One, two, three four one more time very slowly.

One two three and one two, three, four.

One, two, three four. Oh one two, three four.

So I don't think that takes too much explaining. It's pretty simple. I'm using my middle finger on the 10th fret there for that little shape. And then the only thing that's weird here is right here. I end up doing a lot of motion just on the third string.

So here I'm in ninth position and then I jump back to seventh position then instantly I jump back to sixth position. I'm gonna jump back to 7 so that can be a little hard sliding around on one string, but I still think it's fairly easy after that bridge section. You do go back to your main theme with both and Once again, and then after that we're going to go back to the bridge section now in the backing track, I gave you here's where I slow things down just to give it a little more weight at the end and it's the exact same thing one last time with both endings except the second. Ending I just end like this.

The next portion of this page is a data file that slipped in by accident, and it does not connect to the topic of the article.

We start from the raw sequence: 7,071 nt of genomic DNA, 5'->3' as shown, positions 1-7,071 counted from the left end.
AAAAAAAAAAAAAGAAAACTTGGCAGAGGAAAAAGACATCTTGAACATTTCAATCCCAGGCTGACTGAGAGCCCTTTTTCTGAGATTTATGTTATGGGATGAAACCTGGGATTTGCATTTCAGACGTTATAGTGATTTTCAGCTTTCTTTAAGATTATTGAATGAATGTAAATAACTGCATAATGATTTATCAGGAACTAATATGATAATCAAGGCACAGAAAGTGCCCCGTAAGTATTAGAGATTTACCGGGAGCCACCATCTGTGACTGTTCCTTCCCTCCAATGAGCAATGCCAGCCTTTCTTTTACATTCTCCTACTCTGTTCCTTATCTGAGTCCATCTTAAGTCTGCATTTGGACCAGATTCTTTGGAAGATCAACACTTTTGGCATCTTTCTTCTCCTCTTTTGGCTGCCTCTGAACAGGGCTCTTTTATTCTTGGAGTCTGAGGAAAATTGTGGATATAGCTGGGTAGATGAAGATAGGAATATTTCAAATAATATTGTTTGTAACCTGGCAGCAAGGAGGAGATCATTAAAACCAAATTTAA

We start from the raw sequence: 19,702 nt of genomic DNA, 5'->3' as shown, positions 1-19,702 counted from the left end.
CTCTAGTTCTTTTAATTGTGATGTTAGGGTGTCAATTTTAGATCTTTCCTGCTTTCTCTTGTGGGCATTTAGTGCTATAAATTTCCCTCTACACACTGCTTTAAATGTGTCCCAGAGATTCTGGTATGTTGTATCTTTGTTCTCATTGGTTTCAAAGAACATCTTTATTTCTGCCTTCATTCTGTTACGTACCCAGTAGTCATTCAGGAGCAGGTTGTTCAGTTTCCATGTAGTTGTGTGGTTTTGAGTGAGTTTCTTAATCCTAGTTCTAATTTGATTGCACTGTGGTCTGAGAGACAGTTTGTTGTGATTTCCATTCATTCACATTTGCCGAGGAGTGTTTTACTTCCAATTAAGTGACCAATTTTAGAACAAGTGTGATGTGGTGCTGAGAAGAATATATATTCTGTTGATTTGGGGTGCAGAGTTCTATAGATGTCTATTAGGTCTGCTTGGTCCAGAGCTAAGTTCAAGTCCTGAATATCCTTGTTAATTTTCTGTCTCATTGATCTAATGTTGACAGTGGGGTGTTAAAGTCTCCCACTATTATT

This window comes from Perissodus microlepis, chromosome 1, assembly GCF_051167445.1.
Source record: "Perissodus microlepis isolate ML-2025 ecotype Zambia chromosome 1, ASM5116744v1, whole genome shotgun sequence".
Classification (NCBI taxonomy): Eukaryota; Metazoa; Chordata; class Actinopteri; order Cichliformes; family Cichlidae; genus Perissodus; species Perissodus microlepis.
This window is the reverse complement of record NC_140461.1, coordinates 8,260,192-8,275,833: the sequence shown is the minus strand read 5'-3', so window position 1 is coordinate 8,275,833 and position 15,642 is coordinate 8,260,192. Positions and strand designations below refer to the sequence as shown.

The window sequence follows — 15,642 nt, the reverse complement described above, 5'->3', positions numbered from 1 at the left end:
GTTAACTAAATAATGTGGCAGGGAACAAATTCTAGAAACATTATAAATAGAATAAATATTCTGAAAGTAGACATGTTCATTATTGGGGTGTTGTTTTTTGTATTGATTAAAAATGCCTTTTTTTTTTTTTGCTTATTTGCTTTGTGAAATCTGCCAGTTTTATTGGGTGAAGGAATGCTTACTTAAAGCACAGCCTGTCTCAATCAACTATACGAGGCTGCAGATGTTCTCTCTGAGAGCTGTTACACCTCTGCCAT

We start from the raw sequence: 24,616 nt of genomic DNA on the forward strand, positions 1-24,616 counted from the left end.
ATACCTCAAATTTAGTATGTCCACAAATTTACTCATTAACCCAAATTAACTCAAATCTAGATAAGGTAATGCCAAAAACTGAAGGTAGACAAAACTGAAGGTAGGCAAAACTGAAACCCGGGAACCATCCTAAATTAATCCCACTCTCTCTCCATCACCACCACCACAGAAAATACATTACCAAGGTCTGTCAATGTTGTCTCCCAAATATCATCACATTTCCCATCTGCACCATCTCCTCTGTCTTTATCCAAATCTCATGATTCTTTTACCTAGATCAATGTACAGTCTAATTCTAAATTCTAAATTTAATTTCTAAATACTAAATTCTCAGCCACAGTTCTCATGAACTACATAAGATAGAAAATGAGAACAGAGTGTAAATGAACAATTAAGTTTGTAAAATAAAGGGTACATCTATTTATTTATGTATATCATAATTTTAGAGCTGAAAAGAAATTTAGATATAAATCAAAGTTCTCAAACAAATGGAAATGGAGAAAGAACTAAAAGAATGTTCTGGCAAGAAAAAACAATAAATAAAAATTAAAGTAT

I don't even give them the satisfaction of actually completing the theme I just end up going into this band up to the ninth fret and back.

So what I want to talk to you about here now that you got all the basic ideas of how this actually sounds someone to talk about. How do you embellish this? Right? How do you make it sound less boring right now? We're just doing one note at a time. And the answer to that is always simple just stop picking everything start bending things start sliding two things sliding up sliding down literally anything but picking the note will make things sound good. So the first thing I think about is what are some notes that are already in this little box that I'm using that I can start adding in more of what we need. So for example, like I go from this node to this, Couldn't I just add a Trill onto those notes take a listen?